In fact, most DVDs are simply too big to copy on a single layer DVD anyway. It is also very likely that there are additional copy protection mechanisms in the firmware of your DVD writer, so that it’ll refuse to copy DVDs on DVD+R even though it would be physically possible. (Haven’t tried, yet. If anyone did, please leave a comment)

My point is more an idealistic one: The DVD-R has intentionally been limited in its capabilities just to make the movie industry happy. Not only was this little successful – we all know how easy it is to completely strip the copy protection off a DVD – it also made the process of producing them more complicated. Additionally, those identification codes are yet another unnecessary privacy invasion.

That is why I think that DVD-Rs are morally inferior to DVD+R. In practice, the difference isn’t that big.

18 replies on “DVD-Rs are Evil”

Unfortunately DVD-R came first and that’s where all DVD players started. Compatibility was added later for DVD+R but the design was meant to work with DVD-Rs. It has been observed that in older DVD playing devices (such as the Playstation 2), DVD-Rs do perform better than DVD+Rs from read speed to compatibility.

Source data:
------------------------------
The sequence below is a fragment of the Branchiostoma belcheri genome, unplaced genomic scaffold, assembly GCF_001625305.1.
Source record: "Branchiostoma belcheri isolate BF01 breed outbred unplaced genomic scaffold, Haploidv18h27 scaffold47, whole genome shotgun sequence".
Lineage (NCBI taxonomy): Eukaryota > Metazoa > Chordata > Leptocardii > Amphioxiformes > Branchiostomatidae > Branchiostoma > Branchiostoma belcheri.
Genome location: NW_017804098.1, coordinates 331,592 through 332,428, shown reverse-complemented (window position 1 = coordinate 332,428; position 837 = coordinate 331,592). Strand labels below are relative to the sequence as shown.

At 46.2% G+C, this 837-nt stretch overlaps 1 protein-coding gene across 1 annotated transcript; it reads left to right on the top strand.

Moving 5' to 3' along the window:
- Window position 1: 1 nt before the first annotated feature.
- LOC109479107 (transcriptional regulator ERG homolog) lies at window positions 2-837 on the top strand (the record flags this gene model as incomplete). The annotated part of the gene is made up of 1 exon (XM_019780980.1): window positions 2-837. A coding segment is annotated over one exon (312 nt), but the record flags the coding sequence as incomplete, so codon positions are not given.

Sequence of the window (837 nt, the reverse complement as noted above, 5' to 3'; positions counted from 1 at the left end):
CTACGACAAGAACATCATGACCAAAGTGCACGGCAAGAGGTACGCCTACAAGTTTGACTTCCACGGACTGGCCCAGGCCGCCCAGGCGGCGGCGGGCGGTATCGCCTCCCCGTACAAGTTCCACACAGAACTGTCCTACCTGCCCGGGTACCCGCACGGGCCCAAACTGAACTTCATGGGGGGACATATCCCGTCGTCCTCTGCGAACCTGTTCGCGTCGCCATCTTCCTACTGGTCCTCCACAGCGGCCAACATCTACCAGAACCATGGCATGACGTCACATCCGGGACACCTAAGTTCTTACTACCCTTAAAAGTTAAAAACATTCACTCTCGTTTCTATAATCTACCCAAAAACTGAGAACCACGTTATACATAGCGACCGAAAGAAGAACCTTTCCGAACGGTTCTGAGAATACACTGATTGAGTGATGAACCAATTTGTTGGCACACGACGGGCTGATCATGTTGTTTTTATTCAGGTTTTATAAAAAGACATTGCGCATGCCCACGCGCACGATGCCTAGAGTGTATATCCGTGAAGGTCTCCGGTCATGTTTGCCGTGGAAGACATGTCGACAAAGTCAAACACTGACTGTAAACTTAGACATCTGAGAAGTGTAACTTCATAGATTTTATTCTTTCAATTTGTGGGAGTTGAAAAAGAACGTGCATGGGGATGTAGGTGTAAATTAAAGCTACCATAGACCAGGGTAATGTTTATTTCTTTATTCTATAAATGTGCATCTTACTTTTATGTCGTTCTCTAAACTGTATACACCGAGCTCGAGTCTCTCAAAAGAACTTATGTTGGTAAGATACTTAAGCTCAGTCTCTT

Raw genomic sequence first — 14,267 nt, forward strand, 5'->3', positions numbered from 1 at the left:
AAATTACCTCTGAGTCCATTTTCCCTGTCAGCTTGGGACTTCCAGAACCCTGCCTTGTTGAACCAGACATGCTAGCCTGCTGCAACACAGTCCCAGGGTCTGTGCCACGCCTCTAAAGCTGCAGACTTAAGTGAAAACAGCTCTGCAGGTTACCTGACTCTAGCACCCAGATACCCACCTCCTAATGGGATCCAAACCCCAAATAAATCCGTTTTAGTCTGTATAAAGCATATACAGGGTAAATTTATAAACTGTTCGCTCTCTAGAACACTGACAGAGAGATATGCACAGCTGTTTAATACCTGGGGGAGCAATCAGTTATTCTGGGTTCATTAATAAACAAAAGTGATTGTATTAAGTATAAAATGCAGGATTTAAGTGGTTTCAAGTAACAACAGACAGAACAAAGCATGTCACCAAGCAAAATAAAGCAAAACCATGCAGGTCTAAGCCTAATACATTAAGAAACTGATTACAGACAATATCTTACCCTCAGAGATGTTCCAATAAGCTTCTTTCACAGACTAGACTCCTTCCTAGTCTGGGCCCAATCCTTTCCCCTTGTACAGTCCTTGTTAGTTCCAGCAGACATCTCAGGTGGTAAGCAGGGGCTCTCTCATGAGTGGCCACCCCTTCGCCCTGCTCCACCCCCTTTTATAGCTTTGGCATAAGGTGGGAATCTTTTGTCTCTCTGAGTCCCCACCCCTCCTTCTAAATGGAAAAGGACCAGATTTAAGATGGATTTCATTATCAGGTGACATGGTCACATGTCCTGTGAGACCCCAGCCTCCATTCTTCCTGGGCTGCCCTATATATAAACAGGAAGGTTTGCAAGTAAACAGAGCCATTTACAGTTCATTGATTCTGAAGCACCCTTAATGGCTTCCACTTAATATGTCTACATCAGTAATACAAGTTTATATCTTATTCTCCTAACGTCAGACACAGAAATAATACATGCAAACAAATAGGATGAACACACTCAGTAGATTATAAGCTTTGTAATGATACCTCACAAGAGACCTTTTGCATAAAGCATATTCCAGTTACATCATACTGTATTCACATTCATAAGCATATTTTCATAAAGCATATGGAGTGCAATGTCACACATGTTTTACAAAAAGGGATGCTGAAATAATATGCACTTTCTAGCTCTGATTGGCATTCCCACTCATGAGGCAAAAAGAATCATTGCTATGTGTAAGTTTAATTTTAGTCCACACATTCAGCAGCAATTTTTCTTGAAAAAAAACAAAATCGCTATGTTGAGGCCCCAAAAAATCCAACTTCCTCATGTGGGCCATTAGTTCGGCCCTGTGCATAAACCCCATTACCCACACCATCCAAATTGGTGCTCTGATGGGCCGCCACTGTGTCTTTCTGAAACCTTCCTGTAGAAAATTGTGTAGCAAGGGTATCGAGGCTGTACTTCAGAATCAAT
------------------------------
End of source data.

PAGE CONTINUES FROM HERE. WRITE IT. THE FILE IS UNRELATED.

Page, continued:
My own anecdotal evidence is that my PS2 when reading a DVD+R disc whines like a dremel and doesn’t when playing a DVD-R disc.

I had no idea. I always bought DVD-R discs for no particular reason, but now I think I will stay away.

Its interesting that they are putting copy control technology in a medium used for copying.

Originally, videos recorded on DVD-R would play on more stand-alone (non-computer) players than DVD-RW. Less of an issue now, but still DVD-R is the more compatible choice when making video DVDs.

I’m under the impression that DVD-R’s tend to be more compatible with the wide range of (standalone, not computer) DVD players out there. So while I agree with your sentiments about the problems with DVD-R, the choice is not always so clear.

The consumer DVD players in my house all play my DVD-R recorded video, but not all play DVD+R. Therefore, whether or not DVD-R is evil, to me it has the most important advantage over DVD+R – playability.

Can you post the sites where you got your information? Saying that your “asked the Internet” isn’t very helpful in verifying your claims.

Thanks for your compatibility reports. 🙂

I got my information from German sources, so I didn’t originally include them in the article because they wouldn’t be much use for english readers.

The German c’t magazine came to the conclusion that the difference in compatibility is marginal (95% vs 93%). I updated the article with a translated quote.

My second source was the German Wikipedia.